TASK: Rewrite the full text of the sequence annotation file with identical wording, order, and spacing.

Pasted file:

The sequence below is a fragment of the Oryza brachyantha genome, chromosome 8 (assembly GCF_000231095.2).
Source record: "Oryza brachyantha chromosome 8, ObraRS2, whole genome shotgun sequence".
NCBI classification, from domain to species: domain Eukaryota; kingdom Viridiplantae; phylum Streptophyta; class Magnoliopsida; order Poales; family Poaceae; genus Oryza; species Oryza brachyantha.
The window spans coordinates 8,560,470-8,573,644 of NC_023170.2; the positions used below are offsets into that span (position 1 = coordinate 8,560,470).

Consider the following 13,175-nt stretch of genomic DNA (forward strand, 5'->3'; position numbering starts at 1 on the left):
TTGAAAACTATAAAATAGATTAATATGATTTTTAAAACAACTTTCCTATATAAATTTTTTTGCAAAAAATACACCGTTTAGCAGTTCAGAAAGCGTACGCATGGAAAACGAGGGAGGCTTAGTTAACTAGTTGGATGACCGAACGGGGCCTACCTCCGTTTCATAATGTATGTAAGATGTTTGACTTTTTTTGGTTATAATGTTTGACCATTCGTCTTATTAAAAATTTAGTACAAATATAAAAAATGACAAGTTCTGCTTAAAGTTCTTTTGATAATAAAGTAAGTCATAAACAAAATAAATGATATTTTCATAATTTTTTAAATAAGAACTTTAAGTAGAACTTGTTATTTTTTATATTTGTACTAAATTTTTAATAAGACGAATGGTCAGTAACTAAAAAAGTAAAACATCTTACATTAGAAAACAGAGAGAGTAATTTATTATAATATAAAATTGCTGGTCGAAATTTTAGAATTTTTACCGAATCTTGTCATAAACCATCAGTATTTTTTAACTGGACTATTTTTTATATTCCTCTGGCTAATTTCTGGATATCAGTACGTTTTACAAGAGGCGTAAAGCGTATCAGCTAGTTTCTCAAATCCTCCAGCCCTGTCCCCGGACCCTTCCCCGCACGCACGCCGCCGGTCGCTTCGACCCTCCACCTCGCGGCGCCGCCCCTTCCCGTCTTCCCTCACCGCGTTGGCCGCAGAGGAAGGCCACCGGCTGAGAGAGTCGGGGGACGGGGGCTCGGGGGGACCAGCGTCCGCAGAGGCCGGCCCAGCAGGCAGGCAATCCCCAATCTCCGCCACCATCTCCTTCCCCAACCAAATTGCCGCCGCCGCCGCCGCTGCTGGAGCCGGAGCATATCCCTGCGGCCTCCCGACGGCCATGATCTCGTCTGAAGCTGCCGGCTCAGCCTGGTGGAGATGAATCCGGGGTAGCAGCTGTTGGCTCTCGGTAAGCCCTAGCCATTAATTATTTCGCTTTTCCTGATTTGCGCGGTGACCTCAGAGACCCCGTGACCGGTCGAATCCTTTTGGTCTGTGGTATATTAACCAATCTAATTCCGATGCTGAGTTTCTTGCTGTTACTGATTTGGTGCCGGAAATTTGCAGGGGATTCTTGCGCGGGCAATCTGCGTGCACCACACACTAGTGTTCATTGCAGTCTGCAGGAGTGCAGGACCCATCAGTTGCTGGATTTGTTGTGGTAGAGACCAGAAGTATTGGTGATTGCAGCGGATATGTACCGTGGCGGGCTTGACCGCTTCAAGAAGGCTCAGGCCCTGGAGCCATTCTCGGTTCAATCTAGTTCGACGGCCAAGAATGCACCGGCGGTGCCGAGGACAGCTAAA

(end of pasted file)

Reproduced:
The sequence below is a fragment of the Oryza brachyantha genome, chromosome 8 (assembly GCF_000231095.2).
Source record: "Oryza brachyantha chromosome 8, ObraRS2, whole genome shotgun sequence".
NCBI classification, from domain to species: domain Eukaryota; kingdom Viridiplantae; phylum Streptophyta; class Magnoliopsida; order Poales; family Poaceae; genus Oryza; species Oryza brachyantha.
The window spans coordinates 8,560,470-8,573,644 of NC_023170.2; the positions used below are offsets into that span (position 1 = coordinate 8,560,470).

Consider the following 13,175-nt stretch of genomic DNA (forward strand, 5'->3'; position numbering starts at 1 on the left):
TTGAAAACTATAAAATAGATTAATATGATTTTTAAAACAACTTTCCTATATAAATTTTTTTGCAAAAAATACACCGTTTAGCAGTTCAGAAAGCGTACGCATGGAAAACGAGGGAGGCTTAGTTAACTAGTTGGATGACCGAACGGGGCCTACCTCCGTTTCATAATGTATGTAAGATGTTTGACTTTTTTTGGTTATAATGTTTGACCATTCGTCTTATTAAAAATTTAGTACAAATATAAAAAATGACAAGTTCTGCTTAAAGTTCTTTTGATAATAAAGTAAGTCATAAACAAAATAAATGATATTTTCATAATTTTTTAAATAAGAACTTTAAGTAGAACTTGTTATTTTTTATATTTGTACTAAATTTTTAATAAGACGAATGGTCAGTAACTAAAAAAGTAAAACATCTTACATTAGAAAACAGAGAGAGTAATTTATTATAATATAAAATTGCTGGTCGAAATTTTAGAATTTTTACCGAATCTTGTCATAAACCATCAGTATTTTTTAACTGGACTATTTTTTATATTCCTCTGGCTAATTTCTGGATATCAGTACGTTTTACAAGAGGCGTAAAGCGTATCAGCTAGTTTCTCAAATCCTCCAGCCCTGTCCCCGGACCCTTCCCCGCACGCACGCCGCCGGTCGCTTCGACCCTCCACCTCGCGGCGCCGCCCCTTCCCGTCTTCCCTCACCGCGTTGGCCGCAGAGGAAGGCCACCGGCTGAGAGAGTCGGGGGACGGGGGCTCGGGGGGACCAGCGTCCGCAGAGGCCGGCCCAGCAGGCAGGCAATCCCCAATCTCCGCCACCATCTCCTTCCCCAACCAAATTGCCGCCGCCGCCGCCGCTGCTGGAGCCGGAGCATATCCCTGCGGCCTCCCGACGGCCATGATCTCGTCTGAAGCTGCCGGCTCAGCCTGGTGGAGATGAATCCGGGGTAGCAGCTGTTGGCTCTCGGTAAGCCCTAGCCATTAATTATTTCGCTTTTCCTGATTTGCGCGGTGACCTCAGAGACCCCGTGACCGGTCGAATCCTTTTGGTCTGTGGTATATTAACCAATCTAATTCCGATGCTGAGTTTCTTGCTGTTACTGATTTGGTGCCGGAAATTTGCAGGGGATTCTTGCGCGGGCAATCTGCGTGCACCACACACTAGTGTTCATTGCAGTCTGCAGGAGTGCAGGACCCATCAGTTGCTGGATTTGTTGTGGTAGAGACCAGAAGTATTGGTGATTGCAGCGGATATGTACCGTGGCGGGCTTGACCGCTTCAAGAAGGCTCAGGCCCTGGAGCCATTCTCGGTTCAATCTAGTTCGACGGCCAAGAATGCACCGGCGGTGCCGAGGACAGCTAAA